Britain branded the ‘drug capital of Europe’ amid addiction crisis

Experts are calling for the UK Government to take addiction seriously after reports reveals the extent of Britain’s drugs crisis.

Figures from the Office for National Statistics showed that drug deaths in the UK are at the highest level on record, with cocaine-related deaths doubling in the last three years.

And the European Drug Report revealed that almost 40 per cent of drug overdose deaths in the EU occurred in the UK.

‘Dereliction of duty’

Freedom of Information requests showed that since 2014, 30 residential rehabilitation centres have closed, with one in five local authorities cutting funding for addiction services by more than a third, and some cutting by more than 50 per cent.

Andy Cook, CEO of The Centre for Social Justice (CSJ) said: “There has been a clear and worrying correlation between the recent reductions in addiction funding and the increase in drug-related deaths.

“Recovery is earned through an enormous test of character and emotional determination. We should be doing all we can to support those going through this process.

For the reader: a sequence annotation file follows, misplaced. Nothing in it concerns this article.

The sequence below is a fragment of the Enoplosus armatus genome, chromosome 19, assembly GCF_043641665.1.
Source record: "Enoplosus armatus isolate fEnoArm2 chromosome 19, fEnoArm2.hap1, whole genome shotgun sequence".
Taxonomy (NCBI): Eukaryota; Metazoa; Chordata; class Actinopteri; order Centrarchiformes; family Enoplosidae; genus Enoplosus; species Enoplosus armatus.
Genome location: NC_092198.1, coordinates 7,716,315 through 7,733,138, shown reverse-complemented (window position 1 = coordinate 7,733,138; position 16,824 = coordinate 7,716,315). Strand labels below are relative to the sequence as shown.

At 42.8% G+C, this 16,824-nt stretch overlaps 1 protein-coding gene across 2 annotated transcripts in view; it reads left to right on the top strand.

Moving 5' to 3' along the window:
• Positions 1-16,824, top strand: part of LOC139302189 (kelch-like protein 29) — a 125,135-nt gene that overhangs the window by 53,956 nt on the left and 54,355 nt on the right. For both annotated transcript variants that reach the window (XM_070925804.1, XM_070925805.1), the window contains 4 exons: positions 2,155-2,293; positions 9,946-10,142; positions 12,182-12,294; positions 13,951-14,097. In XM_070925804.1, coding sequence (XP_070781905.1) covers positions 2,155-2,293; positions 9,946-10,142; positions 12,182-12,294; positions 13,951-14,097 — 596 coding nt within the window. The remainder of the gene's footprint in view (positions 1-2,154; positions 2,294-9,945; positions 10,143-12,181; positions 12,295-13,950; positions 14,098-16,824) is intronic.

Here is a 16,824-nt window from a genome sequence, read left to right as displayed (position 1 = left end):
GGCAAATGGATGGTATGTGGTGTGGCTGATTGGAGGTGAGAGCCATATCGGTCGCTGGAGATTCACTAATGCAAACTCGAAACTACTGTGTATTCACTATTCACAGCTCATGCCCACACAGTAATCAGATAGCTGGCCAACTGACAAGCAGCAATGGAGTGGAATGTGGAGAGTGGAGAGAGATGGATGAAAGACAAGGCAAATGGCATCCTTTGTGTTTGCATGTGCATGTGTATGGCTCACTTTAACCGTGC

“It is a dereliction of duty that rehabilitation centres are turning away those in need due to a lack of funding.”

‘Deeply worrying’

Iain Duncan Smith, the former Conservative Party leader and founder of the CSJ, said the scale of the addiction problem in the UK is “deeply worrying”.

He said: “Whether through gambling, drugs or alcoholism, addiction courses through society.

“The elderly have been exposed to an increased risk of prescription opioid addiction and too many of the 55,000 children defined as problem gamblers are aged just 11 years old.”

He added that “addiction entrenches disadvantage, deepening the woes of poorer families disproportionately”, and that it is “responsible for mental health issues, homelessness and domestic violence”.


The CSJ report called on the Government to create a Prevention and Recovery Agency to formulate a single addiction strategy that would be implemented nationwide.

The think tank said it was “simply not good enough” to say the country cannot afford to help treat addicts, and said funding should be provided from central taxation.

It also suggested that a gambling levy and more taxation of alcohol could help to provide extra funding for addiction services.